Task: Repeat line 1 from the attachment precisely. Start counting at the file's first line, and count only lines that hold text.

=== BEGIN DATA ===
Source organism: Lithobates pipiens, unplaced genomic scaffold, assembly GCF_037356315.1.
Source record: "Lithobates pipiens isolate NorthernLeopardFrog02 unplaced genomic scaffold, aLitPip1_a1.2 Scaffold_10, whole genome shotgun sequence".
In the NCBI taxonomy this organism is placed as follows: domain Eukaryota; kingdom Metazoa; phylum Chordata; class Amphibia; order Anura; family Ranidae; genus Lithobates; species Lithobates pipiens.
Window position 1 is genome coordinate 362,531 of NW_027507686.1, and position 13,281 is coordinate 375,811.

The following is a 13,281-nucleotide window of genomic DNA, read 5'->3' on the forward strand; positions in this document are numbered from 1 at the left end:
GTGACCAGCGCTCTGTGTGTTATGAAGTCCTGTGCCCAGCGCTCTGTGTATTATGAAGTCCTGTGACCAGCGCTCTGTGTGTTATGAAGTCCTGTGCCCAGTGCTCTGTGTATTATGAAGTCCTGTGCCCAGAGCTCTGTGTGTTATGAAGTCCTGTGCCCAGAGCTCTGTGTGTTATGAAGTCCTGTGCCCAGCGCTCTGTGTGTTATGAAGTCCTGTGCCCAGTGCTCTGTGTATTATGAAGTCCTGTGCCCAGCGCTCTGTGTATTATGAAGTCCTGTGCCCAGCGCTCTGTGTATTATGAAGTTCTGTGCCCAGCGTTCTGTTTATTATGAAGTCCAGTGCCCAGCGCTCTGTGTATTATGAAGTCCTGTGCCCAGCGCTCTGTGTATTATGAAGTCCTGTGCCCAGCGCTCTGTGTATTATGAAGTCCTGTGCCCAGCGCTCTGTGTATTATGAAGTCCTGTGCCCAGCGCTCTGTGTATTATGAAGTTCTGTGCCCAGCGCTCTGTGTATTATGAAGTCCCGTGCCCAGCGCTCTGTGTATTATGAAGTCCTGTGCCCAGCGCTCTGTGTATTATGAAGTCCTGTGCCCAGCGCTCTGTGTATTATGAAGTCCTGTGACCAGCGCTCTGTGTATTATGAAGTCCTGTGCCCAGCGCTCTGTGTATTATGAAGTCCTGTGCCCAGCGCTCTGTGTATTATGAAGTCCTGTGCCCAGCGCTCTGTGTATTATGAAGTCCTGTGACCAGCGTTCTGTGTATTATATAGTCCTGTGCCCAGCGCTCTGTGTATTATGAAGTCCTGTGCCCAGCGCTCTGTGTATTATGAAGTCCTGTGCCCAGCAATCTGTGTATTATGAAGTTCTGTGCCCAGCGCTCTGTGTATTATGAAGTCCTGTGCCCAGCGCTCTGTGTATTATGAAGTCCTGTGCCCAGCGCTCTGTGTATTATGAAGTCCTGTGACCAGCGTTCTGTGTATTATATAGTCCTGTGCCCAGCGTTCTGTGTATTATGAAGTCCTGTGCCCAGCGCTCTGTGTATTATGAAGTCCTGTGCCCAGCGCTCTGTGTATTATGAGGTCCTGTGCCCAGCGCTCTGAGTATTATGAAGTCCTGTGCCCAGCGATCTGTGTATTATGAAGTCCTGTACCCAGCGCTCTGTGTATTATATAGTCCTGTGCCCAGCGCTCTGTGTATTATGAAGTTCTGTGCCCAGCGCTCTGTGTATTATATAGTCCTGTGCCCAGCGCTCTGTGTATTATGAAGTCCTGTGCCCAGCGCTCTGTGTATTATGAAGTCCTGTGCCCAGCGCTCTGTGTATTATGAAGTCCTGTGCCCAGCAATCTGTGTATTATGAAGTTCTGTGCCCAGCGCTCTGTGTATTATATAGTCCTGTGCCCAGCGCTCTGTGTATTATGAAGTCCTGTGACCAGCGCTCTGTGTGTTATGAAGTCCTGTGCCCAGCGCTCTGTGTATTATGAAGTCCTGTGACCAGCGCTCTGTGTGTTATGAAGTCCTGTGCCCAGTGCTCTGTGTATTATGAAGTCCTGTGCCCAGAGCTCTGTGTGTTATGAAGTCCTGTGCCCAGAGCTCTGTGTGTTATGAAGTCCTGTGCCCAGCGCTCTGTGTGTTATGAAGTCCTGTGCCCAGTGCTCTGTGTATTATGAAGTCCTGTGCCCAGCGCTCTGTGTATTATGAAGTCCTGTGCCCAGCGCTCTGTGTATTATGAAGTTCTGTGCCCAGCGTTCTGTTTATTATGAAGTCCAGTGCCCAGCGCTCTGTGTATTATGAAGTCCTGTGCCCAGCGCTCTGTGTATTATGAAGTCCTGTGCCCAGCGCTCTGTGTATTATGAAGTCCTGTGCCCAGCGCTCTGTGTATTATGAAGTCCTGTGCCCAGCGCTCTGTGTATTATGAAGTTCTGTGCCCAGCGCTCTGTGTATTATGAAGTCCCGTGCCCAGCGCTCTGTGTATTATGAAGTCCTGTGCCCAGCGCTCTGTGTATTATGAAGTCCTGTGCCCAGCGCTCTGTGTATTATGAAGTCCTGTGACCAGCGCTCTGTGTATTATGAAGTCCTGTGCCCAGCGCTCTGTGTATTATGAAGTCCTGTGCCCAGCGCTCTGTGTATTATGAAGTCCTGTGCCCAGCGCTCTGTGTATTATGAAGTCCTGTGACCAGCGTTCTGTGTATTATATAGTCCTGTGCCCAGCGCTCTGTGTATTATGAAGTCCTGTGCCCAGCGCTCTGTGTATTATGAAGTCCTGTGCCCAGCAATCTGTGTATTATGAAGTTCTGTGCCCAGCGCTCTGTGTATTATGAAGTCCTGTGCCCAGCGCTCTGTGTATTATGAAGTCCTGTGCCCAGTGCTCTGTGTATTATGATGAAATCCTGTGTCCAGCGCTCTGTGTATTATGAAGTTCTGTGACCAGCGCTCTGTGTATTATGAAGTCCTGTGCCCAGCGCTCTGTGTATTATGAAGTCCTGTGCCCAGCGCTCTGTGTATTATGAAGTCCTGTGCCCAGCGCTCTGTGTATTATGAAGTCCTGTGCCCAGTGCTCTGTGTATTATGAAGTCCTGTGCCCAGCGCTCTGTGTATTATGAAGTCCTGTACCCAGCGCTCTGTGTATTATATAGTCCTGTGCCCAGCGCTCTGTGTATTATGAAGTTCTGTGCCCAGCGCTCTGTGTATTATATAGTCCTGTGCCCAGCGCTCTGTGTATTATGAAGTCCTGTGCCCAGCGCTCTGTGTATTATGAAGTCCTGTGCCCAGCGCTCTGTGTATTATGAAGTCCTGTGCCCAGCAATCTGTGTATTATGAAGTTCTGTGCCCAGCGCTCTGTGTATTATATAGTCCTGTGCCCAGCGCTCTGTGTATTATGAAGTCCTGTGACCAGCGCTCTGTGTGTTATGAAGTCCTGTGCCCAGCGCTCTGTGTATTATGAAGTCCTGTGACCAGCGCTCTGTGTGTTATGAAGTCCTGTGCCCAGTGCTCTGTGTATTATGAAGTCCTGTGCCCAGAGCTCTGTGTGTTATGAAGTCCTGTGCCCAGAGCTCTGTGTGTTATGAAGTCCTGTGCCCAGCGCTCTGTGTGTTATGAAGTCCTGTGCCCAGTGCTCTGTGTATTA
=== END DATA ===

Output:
Source organism: Lithobates pipiens, unplaced genomic scaffold, assembly GCF_037356315.1.